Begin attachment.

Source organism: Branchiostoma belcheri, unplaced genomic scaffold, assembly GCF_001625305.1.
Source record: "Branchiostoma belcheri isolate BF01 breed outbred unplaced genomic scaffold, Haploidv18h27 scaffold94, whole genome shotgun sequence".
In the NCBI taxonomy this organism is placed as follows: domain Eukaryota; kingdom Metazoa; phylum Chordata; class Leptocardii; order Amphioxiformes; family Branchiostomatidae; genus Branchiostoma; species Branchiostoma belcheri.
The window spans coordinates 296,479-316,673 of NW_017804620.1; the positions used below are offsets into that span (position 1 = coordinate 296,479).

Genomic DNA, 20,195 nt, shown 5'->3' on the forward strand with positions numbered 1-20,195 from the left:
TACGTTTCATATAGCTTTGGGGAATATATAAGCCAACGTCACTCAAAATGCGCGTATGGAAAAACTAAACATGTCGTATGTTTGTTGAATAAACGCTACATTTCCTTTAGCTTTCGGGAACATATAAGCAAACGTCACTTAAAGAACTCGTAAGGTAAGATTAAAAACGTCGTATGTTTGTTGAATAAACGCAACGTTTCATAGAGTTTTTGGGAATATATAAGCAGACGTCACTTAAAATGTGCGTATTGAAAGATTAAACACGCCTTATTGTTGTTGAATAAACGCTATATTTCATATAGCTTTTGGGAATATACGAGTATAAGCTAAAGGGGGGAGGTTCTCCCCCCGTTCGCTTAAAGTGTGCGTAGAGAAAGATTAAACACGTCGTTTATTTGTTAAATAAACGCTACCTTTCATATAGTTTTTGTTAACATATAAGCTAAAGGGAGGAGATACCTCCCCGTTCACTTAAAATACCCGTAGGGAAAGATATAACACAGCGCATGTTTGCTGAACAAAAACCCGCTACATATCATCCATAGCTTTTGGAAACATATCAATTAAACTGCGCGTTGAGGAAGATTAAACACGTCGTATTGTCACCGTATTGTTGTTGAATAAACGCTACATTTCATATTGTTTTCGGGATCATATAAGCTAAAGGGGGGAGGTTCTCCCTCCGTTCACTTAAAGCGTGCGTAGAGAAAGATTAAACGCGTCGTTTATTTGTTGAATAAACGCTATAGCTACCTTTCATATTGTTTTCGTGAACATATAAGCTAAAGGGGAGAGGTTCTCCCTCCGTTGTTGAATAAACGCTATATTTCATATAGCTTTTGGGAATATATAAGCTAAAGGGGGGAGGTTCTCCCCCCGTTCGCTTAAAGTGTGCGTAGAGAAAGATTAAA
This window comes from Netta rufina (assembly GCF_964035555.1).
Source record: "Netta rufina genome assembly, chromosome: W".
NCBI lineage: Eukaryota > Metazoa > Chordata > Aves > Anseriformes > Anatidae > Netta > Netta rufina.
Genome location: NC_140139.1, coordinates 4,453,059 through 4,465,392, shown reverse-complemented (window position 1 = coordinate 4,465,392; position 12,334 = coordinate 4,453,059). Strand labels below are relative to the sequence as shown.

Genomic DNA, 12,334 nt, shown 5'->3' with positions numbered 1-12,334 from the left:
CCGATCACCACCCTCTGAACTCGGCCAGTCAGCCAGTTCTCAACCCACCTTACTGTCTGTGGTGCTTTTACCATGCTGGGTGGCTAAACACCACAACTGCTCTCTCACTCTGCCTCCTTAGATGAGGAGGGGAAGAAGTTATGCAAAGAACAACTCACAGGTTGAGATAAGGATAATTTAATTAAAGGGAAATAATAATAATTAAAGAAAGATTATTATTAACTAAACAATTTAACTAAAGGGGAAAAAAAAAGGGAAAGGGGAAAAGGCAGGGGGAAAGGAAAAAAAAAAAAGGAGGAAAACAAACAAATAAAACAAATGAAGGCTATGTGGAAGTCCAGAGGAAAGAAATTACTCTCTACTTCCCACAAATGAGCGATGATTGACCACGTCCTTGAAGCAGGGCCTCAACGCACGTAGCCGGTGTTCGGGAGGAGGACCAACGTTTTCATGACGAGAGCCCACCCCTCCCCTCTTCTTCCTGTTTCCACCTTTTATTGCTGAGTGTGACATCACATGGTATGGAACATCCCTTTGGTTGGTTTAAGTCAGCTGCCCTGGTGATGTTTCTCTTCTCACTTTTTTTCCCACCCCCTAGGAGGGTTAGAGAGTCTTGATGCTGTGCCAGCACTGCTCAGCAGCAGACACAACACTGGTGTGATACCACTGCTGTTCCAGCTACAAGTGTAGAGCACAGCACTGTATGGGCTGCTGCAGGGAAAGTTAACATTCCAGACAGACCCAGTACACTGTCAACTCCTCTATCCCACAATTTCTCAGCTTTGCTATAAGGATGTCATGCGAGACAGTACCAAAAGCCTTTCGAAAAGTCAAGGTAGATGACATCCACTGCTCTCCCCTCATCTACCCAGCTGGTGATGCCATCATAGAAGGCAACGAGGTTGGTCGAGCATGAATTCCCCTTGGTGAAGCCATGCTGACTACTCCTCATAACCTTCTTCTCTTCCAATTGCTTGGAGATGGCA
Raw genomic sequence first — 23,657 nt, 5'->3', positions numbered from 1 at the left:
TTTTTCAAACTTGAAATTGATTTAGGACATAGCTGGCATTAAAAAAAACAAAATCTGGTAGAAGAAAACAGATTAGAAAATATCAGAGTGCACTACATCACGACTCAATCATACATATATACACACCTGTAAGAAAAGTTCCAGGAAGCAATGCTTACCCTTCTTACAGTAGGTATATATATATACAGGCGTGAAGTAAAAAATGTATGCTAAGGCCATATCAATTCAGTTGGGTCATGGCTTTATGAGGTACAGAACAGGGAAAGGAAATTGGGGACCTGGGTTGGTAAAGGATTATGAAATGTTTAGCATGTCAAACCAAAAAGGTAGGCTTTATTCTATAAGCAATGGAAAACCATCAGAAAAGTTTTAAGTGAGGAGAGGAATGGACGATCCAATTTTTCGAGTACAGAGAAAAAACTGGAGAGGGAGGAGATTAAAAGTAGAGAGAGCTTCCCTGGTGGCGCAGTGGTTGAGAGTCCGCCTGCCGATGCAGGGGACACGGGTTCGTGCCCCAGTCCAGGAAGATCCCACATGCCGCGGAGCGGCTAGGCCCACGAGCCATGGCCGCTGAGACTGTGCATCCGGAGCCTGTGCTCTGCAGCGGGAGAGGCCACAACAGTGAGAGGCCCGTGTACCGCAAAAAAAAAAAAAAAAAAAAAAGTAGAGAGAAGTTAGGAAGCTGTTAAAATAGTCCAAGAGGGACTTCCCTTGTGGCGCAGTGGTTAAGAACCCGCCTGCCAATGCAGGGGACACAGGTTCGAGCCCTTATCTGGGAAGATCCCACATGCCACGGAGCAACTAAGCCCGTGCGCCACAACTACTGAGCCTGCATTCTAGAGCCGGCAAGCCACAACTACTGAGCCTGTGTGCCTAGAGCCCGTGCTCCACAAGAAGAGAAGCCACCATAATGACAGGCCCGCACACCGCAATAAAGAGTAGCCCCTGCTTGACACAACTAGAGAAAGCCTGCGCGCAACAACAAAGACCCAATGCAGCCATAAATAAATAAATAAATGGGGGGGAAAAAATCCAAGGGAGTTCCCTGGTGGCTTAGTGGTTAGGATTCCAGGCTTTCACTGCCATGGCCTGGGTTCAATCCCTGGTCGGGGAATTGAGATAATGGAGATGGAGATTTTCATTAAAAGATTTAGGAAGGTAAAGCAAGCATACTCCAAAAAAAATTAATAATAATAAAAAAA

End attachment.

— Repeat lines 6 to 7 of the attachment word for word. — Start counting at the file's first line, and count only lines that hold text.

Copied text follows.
TACGTTTCATATAGCTTTGGGGAATATATAAGCCAACGTCACTCAAAATGCGCGTATGGAAAAACTAAACATGTCGTATGTTTGTTGAATAAACGCTACATTTCCTTTAGCTTTCGGGAACATATAAGCAAACGTCACTTAAAGAACTCGTAAGGTAAGATTAAAAACGTCGTATGTTTGTTGAATAAACGCAACGTTTCATAGAGTTTTTGGGAATATATAAGCAGACGTCACTTAAAATGTGCGTATTGAAAGATTAAACACGCCTTATTGTTGTTGAATAAACGCTATATTTCATATAGCTTTTGGGAATATACGAGTATAAGCTAAAGGGGGGAGGTTCTCCCCCCGTTCGCTTAAAGTGTGCGTAGAGAAAGATTAAACACGTCGTTTATTTGTTAAATAAACGCTACCTTTCATATAGTTTTTGTTAACATATAAGCTAAAGGGAGGAGATACCTCCCCGTTCACTTAAAATACCCGTAGGGAAAGATATAACACAGCGCATGTTTGCTGAACAAAAACCCGCTACATATCATCCATAGCTTTTGGAAACATATCAATTAAACTGCGCGTTGAGGAAGATTAAACACGTCGTATTGTCACCGTATTGTTGTTGAATAAACGCTACATTTCATATTGTTTTCGGGATCATATAAGCTAAAGGGGGGAGGTTCTCCCTCCGTTCACTTAAAGCGTGCGTAGAGAAAGATTAAACGCGTCGTTTATTTGTTGAATAAACGCTATAGCTACCTTTCATATTGTTTTCGTGAACATATAAGCTAAAGGGGAGAGGTTCTCCCTCCGTTGTTGAATAAACGCTATATTTCATATAGCTTTTGGGAATATATAAGCTAAAGGGGGGAGGTTCTCCCCCCGTTCGCTTAAAGTGTGCGTAGAGAAAGATTAAA
This window comes from Netta rufina (assembly GCF_964035555.1).